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Tell Barack Obama the Truth – The Whole Truth | Memory of the Future Project
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Tell Barack Obama the Truth – The Whole Truth

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 by Dr. James E. Hansen

December 29, 2008

(this link includes illustrations)


 Embers of election night elation will glow longer than any prior election.  Glowing even

in other nations, and for good reason. We are all tied together, more than ever, like it or not.

 Barack Obama’s measured words on election night, including eloquent recognition of

historic progress, from the viewpoint of a 106-year-old lady, still stoke the embers.  But he

was already focusing on tasks ahead, without celebratory excess.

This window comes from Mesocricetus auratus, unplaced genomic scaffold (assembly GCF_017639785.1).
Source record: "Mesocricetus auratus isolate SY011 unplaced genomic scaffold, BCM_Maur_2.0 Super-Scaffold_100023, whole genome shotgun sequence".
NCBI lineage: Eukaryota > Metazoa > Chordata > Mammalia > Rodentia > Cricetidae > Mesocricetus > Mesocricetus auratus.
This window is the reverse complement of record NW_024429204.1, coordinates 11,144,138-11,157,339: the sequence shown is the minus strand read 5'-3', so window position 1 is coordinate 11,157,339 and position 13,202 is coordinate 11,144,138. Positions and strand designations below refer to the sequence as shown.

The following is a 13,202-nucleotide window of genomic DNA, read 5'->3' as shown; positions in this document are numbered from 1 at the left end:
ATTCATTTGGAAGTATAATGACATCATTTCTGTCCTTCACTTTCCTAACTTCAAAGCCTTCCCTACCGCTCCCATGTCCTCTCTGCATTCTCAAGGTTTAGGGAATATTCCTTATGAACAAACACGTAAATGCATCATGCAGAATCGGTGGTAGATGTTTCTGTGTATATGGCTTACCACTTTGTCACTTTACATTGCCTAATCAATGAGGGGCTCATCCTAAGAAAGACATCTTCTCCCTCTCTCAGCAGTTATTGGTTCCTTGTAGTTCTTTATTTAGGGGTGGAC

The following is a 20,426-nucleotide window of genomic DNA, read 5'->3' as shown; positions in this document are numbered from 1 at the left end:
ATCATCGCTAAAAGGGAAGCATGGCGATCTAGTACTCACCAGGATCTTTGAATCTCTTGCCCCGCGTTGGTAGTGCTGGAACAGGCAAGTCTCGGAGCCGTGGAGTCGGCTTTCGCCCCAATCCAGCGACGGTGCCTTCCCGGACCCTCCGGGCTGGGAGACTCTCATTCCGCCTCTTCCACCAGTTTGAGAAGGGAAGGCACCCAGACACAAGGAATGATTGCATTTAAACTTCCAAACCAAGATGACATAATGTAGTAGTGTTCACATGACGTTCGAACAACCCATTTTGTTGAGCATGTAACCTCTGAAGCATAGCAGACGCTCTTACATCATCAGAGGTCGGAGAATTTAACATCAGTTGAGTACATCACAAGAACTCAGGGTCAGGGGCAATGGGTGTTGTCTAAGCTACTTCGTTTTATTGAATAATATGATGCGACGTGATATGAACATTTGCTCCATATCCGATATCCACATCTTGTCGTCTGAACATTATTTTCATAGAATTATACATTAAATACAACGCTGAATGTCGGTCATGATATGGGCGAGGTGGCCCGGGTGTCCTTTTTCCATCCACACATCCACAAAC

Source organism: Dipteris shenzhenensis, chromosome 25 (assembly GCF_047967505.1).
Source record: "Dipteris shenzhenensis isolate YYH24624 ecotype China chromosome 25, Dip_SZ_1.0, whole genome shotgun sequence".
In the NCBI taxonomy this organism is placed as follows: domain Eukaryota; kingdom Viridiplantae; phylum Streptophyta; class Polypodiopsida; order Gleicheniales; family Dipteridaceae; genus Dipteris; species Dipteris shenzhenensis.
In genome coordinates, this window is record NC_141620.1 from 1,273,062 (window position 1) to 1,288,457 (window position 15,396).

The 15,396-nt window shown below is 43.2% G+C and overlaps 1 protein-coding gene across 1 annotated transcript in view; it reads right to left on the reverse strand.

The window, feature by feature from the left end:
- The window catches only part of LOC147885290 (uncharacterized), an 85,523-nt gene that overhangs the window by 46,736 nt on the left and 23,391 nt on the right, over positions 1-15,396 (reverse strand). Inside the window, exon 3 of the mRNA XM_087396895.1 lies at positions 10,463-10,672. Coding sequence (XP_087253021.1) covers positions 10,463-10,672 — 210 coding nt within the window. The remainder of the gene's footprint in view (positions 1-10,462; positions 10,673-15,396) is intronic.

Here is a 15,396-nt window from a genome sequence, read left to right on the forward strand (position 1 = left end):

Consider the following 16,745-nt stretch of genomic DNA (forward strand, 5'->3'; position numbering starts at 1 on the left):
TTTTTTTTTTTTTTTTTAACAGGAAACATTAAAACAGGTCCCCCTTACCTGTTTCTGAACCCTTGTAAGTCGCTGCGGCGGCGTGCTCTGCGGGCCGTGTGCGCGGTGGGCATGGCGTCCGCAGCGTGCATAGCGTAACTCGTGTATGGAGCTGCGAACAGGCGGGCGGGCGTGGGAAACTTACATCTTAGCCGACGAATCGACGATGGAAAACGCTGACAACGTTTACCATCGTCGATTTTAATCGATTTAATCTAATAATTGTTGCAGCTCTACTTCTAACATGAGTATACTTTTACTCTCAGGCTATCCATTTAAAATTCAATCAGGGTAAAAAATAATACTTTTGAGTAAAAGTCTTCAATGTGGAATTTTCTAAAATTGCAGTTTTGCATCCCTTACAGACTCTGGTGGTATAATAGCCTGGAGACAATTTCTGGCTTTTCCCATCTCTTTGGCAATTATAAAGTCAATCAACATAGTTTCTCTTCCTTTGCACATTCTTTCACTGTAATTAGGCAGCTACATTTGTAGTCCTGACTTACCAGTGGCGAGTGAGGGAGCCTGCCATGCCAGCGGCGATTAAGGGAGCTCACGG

Well he should.  The challenge he faces is unprecedented.  I refer not to the inherited

economic morass, as threatening as it is.  The human toll due to past failures and excesses

may prove to be great, yet economic recessions, even depressions, come and go.

 Now our planet itself is in peril.  Not simply the Earth, but the fate of all of its species,

including humanity.  The situation calls not for hand-wringing, but rather informed action.

 Optimism is fueled by expectation that decisions will be guided by reason and evidence,

not ideology.  The danger is that special interests will dilute and torque government policies, causing the climate to pass tipping points, with grave consequences for all life on the planet.

 The President-elect himself needs to be well-informed about the climate problem and its

relation to energy needs and economic policies.  He cannot rely on political systems to bring him solutions – the political systems provide too many opportunities for special interests. 

 Here is a message I think should be delivered to Barack Obama. Criticisms are welcome.

 Climate threat.  The world’s temperature has increased about 1°F over the past few